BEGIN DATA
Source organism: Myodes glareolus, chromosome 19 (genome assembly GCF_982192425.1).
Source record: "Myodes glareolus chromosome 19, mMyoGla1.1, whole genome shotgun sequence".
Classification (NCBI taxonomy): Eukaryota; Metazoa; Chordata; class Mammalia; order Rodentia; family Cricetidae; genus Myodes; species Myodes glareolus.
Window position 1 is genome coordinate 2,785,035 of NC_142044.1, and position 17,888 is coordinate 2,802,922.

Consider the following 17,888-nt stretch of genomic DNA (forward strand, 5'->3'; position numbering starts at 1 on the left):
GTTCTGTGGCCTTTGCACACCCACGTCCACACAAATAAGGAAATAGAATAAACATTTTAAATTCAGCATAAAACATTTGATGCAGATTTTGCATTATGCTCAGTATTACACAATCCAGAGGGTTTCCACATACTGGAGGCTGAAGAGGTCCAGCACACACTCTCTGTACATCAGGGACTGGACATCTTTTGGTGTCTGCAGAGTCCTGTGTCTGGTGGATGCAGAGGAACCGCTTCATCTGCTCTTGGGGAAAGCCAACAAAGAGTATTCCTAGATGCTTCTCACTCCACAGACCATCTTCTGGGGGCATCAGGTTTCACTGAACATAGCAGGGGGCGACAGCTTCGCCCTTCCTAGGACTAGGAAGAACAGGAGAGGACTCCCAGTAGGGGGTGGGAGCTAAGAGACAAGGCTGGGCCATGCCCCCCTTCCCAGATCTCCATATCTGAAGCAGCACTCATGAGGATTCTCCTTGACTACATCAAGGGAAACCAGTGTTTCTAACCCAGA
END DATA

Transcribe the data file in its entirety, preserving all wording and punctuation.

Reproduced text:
Source organism: Myodes glareolus, chromosome 19 (genome assembly GCF_982192425.1).
Source record: "Myodes glareolus chromosome 19, mMyoGla1.1, whole genome shotgun sequence".
Classification (NCBI taxonomy): Eukaryota; Metazoa; Chordata; class Mammalia; order Rodentia; family Cricetidae; genus Myodes; species Myodes glareolus.
Window position 1 is genome coordinate 2,785,035 of NC_142044.1, and position 17,888 is coordinate 2,802,922.

Consider the following 17,888-nt stretch of genomic DNA (forward strand, 5'->3'; position numbering starts at 1 on the left):
GTTCTGTGGCCTTTGCACACCCACGTCCACACAAATAAGGAAATAGAATAAACATTTTAAATTCAGCATAAAACATTTGATGCAGATTTTGCATTATGCTCAGTATTACACAATCCAGAGGGTTTCCACATACTGGAGGCTGAAGAGGTCCAGCACACACTCTCTGTACATCAGGGACTGGACATCTTTTGGTGTCTGCAGAGTCCTGTGTCTGGTGGATGCAGAGGAACCGCTTCATCTGCTCTTGGGGAAAGCCAACAAAGAGTATTCCTAGATGCTTCTCACTCCACAGACCATCTTCTGGGGGCATCAGGTTTCACTGAACATAGCAGGGGGCGACAGCTTCGCCCTTCCTAGGACTAGGAAGAACAGGAGAGGACTCCCAGTAGGGGGTGGGAGCTAAGAGACAAGGCTGGGCCATGCCCCCCTTCCCAGATCTCCATATCTGAAGCAGCACTCATGAGGATTCTCCTTGACTACATCAAGGGAAACCAGTGTTTCTAACCCAGA